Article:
Although I will be the first to admit that I am not the number one fan of Bruce Springsteen, I do like some of his music. There's one particular song that talks about living in the glory days. What happens to us psychologically when we start living in the glory days?I think the first thing we face, not only in the sport, but in life in general, is that we can become complacent with our lifestyles and our accomplishments. Many times, we have accomplished endeavors through hard work and perseverance which others may only dream of. We somehow achieved what was unachievable and boy, are we proud! You've seen it in the workplace and politics, in churches and organizations, and in almost every area of life. People start out with an incredible desire to give everything they have to make sure that they exceed all the expectations of others. Many times, they go at it so hard that they burn themselves out. However, at other times, it can be distractions from family and work or health issues that take our focus off of our goals. We become complacent and it’s suddenly easier to skip one workout, then skip another workout, and before we know it, we’ve skipped our workouts for a week. Then we've skipped two weeks, then three weeks…you get the picture. I recently had the opportunity to see a portion of a DVD by a very well-known speaker. In this DVD, the speaker talked about decisions we make in life and how it is not the big decisions that affect our lives as much as it is the small decisions. His whole point was that many times, we take a small step that causes us to deviate away from what is considered normal. It’s just enough that it doesn't seem like it's a problem at the time, but from that point, we take another step that causes another deviation. This continues until these small, seemingly insignificant steps cause us to be so far removed from our goals, we really are completely off-course. A great example is that of a boat that is traveling on-course. The boat is struck by a slight crosswind and it starts veering off-course by the slightest of margins. At this time, if the boat is not steered back on-course, it will continue to veer and, over a period of time, it will completely change direction. Although in our lives we may not be blown off-course as quickly as a boat, over a period of time, we can also end up in a completely different direction from which we started.Once we are off-course, the psychological aspects start to come into play. Many times, we know that we are off-course, but because of our past victories, we don’t think it’s really a problem. We feel as if our past should speak for itself and we should have no problem getting back into the game. We also feel that, even though that we may not be in the game, our past performances and our past accomplishments should be enough. We end up living through our past accomplishments and not making present goals. Although I feel as though my past accomplishments are important, I have to strive to live in today and not in yesterday. A couple of weekends ago, I completed my 17th triathlon. Crossing the finish line was one of the most miserable and painful experiences that I can remember in the past few years. The swim itself was not painful, as I've spent enough time in the pool to make it through the swim easily. My first big obstacle was that I had not spent any time out on the road in training on the bike. The fact that I had only spent about the last two weeks before the race on the trainer was translated into hitting the wall about two thirds into the bike portion of the race. And as far as the run, I had put in some short run workouts in the last few months, but I had not put in the distance of a 5K since September of last year. After getting off the bike and starting out on the run. I started looking for mailboxes that might be sturdy enough to hold me up. My left hip and calf were cramping like they had never cramped before. Somewhere on the first mile of that run, a gentleman came up to me and obviously knew that I was struggling with cramping up. For some unknown reason, he shared with me a short and brief statement that just clicked with the whole situation I found myself in. He said, between gasps – I’m not sure if they were mine or his - “Ten years ago, I was a distance runner and it was nothing for me to run a 10K, and I can't ever remember it being as hard as this run.” Then and there, I realized that I wasn't the only one suffering from living in my glory days. His words ignited the flame inside me and made me aware of the fact that I had been living in yesterday and not today.There are lots of little things that steered my training off-course. My daughter, Elizabeth, was born in May of 2004, and those of you with kids know what a big adjustment a new baby can be. I changed jobs in November and had to spend a lot of extra time learning the ins and outs of a different company. My son, Christopher, broke his arm in March and needed extra attention. My sound company starting filming and editing videos and I had to spend lots of late nights learning the editing software. None of these things is the reason for my lack of training. But I had turned them into excuses for not training by telling myself that I would be fine since I’d already come so far and done so much in my glory days.My glory days of training were a small comfort to my cramping calves and exhausted muscles as I struggled to finish this weekend’s triathlon. I knew that I had to get back on-course with my training. But, man! Is it tough!We all have been in what we personally consider the best condition of our lives, only to slip off our training regimen and get completely off-track. When we get back into training, we are often discouraged by the ground we’ve lost. We sometimes fail to realize that when we first started, we probably could do nowhere near the physical activity we are able to do today. We only see the negative and feel like we’re starting from scratch. Why am I feeling so much pain? Why is this so hard now? It used to be so easy!It almost seems like one of life’s dirty little tricks. I think we've all heard an elderly person talk about “the good old days.” Everything was perfect. Everybody was happy. But spend some time with this person and really listen to them and you soon realize that for the most part, all they remember is the good that happened in the past. Very rarely do you hear them speak about not having the conveniences that they have today. Rarely do they share stories of the hardships and difficulties. It is human nature to focus on the good rather than the bad. I am no different in my training. I only remember the good feelings I had on my best days of training. I don’t remember the agony of my very first run in the middle of July. I don’t think about the horrible soreness after that first long bike ride. I’ve improved so much that I’ve forgotten how bad it really was. I need to realize, before I get further discouraged, that I’m not really back to square one. I’ve just slipped a little and need to get back on-track.So why write an article about my shortcomings? Well number one, it has always been my philosophy to take an honest and realistic look at myself. I've always tried to do this in the past when writing or speaking. I have always tried to be very open about any difficulties that I've had because I know that, for the most part, if I'm having difficulties with something, someone else is likely going through the same thing. This apparently is a problem that has been going on for quite some time because it’s been the topic of many conversations and even the subject of the song Bruce Springsteen sang. I felt that it was something that we can address within our tri community. I know there are some of you who may not have any concept of living in your past accomplishments because you’ve stayed on-track. For those of you who are so fortunate to have not been cursed with this, this article was definitely not for you. But for those of you out there who struggle with it, you're not alone.In closing , I think Springsteen says it best in the last verse of the song:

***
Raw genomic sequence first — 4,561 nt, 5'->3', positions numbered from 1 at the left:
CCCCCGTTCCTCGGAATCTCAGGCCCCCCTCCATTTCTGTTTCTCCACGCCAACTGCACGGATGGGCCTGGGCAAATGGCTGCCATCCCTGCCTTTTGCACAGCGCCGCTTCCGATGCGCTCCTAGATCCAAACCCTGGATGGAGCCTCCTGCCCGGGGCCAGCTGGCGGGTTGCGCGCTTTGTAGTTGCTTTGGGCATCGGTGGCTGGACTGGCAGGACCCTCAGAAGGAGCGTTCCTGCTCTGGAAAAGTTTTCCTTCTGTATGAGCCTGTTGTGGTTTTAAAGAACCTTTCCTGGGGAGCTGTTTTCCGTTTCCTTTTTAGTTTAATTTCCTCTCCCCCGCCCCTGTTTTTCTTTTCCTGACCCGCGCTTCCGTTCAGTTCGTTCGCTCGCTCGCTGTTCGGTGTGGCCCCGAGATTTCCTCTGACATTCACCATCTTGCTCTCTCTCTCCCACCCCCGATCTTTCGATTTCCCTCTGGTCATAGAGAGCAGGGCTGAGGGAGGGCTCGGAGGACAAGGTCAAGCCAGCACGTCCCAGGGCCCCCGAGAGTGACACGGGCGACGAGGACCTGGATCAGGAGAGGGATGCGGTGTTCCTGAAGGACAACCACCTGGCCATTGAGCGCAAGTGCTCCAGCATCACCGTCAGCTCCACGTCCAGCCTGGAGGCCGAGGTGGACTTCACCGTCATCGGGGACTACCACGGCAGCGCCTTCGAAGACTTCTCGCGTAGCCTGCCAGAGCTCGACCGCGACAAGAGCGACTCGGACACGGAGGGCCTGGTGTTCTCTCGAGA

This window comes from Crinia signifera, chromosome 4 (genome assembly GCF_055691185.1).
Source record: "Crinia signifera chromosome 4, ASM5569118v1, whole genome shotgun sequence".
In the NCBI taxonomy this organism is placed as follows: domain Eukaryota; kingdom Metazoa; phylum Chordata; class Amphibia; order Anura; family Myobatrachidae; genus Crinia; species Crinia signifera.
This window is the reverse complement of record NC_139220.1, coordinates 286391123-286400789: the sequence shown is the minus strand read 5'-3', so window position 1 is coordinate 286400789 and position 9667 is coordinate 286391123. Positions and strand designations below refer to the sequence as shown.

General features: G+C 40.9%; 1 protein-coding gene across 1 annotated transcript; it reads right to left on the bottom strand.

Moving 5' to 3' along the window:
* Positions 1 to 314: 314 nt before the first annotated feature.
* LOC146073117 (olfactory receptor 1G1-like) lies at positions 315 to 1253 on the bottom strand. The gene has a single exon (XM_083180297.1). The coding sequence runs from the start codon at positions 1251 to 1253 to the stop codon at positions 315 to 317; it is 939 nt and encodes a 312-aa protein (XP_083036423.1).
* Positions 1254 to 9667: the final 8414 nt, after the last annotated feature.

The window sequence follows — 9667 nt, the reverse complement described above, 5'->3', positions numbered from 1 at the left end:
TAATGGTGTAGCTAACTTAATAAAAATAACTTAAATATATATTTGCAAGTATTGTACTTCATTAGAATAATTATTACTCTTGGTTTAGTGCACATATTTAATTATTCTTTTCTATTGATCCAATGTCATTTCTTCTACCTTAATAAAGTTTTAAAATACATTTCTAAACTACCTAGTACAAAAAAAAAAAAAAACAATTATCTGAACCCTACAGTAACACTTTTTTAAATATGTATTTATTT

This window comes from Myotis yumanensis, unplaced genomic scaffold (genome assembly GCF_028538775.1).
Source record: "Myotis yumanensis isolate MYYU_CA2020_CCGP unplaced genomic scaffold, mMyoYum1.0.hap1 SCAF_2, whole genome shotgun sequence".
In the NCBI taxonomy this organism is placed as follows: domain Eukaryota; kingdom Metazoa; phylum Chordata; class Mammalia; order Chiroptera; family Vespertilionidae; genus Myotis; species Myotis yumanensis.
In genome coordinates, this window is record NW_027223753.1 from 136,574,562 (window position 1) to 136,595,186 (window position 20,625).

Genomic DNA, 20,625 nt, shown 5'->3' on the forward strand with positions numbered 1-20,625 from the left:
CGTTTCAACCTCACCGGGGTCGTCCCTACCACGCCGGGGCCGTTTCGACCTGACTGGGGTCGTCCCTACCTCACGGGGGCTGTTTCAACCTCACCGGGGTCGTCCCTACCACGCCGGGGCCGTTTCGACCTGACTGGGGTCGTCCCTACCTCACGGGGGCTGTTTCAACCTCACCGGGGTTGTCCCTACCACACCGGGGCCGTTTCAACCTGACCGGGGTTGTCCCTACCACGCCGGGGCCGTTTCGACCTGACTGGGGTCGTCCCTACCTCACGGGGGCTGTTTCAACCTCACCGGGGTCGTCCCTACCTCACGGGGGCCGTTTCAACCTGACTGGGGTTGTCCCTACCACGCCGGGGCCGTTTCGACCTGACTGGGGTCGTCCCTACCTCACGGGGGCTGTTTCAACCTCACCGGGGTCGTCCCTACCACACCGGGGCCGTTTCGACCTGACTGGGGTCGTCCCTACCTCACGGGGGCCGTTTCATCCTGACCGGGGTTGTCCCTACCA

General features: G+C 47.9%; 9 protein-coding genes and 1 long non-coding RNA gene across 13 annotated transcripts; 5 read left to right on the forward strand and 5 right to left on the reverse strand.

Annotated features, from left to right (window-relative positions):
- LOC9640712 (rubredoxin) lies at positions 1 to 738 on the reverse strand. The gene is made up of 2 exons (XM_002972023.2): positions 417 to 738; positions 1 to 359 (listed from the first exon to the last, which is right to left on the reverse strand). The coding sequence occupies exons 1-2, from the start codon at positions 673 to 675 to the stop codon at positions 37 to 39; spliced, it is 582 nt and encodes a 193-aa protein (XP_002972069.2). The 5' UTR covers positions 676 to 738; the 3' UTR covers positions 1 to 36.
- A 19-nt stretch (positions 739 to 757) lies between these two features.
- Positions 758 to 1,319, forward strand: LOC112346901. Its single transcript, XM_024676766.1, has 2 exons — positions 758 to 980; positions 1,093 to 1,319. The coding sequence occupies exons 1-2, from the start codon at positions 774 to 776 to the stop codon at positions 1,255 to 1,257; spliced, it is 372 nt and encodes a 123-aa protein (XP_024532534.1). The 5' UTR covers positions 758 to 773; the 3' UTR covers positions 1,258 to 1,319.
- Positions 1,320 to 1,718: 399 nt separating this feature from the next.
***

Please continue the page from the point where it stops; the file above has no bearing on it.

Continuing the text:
"Yeah, just sitting back trying to recapture a little of the glory of Well time slips away and leaves you with nothing, Mister, but boring stories of glory days."
Let’s get out of the glory days and get back to work!©2005 When Big Boys Tri